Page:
How oysters and dune grass can protect the Jersey Shore from storms
U.S. Rep. Frank Pallone, D-N.J. 6th District, has introduced the Living Shorelines Act of 2017, which plans to revive $20 million a year in grants to help towns launch projects using natural and organic materials such as wetlands, oyster reefs, barrier reefs and dune grass to benefit the environment.
Natural systems like living shorelines can protect New Jersey's coastal communities from storms and erosion.
"So if you have something like an oyster reef, for example, that decreases the impact of the storm surge, then that helps not only provide protection from storms, it also helps the environment," Pallone said.
Oysters help the environment because they filter the pollution and can be harvested. They also help break the wave energy, says Pallone.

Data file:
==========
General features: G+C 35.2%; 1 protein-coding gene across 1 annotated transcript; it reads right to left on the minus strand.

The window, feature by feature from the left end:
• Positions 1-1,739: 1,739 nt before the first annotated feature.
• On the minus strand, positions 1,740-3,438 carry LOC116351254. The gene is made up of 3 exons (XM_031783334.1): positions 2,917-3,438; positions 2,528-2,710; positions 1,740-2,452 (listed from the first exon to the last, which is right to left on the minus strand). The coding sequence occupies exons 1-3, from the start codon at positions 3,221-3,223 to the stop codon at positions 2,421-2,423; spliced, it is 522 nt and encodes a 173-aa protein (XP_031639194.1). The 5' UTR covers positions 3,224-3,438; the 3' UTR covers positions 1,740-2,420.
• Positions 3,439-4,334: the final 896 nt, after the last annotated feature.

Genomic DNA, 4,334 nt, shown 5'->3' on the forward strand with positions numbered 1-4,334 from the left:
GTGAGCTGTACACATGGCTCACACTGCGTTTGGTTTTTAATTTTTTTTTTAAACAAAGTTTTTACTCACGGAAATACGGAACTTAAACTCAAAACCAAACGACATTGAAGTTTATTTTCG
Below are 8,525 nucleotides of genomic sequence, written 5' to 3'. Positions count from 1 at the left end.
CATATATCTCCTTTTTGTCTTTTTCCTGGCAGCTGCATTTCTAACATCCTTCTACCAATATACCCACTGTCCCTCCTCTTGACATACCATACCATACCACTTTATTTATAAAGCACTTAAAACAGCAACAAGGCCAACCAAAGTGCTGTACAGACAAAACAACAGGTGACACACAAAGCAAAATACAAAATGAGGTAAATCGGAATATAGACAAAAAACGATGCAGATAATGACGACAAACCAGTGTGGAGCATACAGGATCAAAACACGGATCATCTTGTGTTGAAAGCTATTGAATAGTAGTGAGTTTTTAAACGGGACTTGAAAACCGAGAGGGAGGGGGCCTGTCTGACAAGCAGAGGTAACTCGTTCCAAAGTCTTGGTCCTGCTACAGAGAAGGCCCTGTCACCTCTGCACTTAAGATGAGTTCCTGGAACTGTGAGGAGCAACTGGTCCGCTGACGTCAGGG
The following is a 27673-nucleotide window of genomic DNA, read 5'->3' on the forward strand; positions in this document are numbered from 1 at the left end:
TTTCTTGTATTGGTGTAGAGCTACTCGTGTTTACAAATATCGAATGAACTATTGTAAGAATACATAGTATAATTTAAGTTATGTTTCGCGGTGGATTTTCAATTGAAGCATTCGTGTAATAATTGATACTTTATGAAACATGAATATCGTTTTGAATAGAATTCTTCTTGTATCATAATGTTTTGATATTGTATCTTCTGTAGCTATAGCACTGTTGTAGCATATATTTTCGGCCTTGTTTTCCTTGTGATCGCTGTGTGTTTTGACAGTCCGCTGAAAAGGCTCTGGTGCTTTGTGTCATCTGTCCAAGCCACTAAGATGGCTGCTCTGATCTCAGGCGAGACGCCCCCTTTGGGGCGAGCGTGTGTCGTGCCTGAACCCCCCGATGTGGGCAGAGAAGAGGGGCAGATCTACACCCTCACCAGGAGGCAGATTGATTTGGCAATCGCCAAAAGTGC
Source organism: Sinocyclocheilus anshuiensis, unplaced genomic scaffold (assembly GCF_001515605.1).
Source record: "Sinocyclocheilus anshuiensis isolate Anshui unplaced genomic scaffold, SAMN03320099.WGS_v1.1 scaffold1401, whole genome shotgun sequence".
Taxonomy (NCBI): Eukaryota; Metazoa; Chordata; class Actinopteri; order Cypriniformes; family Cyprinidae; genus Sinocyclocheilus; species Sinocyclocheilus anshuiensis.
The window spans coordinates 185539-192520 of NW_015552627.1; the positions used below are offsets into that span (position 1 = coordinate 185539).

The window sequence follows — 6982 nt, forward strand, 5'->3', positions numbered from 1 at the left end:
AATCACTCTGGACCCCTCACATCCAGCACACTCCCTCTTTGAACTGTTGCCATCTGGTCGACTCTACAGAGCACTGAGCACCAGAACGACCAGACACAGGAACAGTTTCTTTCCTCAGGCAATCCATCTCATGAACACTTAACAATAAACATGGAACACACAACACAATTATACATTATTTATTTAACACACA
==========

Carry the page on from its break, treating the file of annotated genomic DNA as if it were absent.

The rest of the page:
Because of severe storms like Sandy, development has interrupted the natural system. He says barrier reefs in New Jersey were often ways of protecting the coast when there was a major storm. Dune grass is another example of a natural material disappearing with development.
Rather than just build these hard infrastructures like a bulkhead, you try to come up with natural elements that will combat erosion, says Pallone. Living shoreline projects are adaptable and self-maintaining and become even stronger and resilient over time. In New Jersey alone, more than 50 living shoreline projects are currently being built.
That doesn't mean the state wouldn't do beach replenishments or bulkheads, but Pallone says these are natural systems that are more effective and supported by environmentalists, fishermen and hunters.
The first living shoreline is currently being built in Raritan Bay with Naval Weapons Station, Earle. The idea is to replicate this project throughout the NY-NJ Harbor Estuary. The project entails creating an oyster reef, says Pallone. The oyster reefs not only improve the water quality but also acts as a "speed bump" for waves and storms, protecting the shoreline.
"It's an idea that is not only supported by environmentalists, but also by fishermen and hunters and others that deal with wildlife," Pallone said about his proposal. "So I think we can get bi-partisan support and that's what we're going to do so we can move the bill."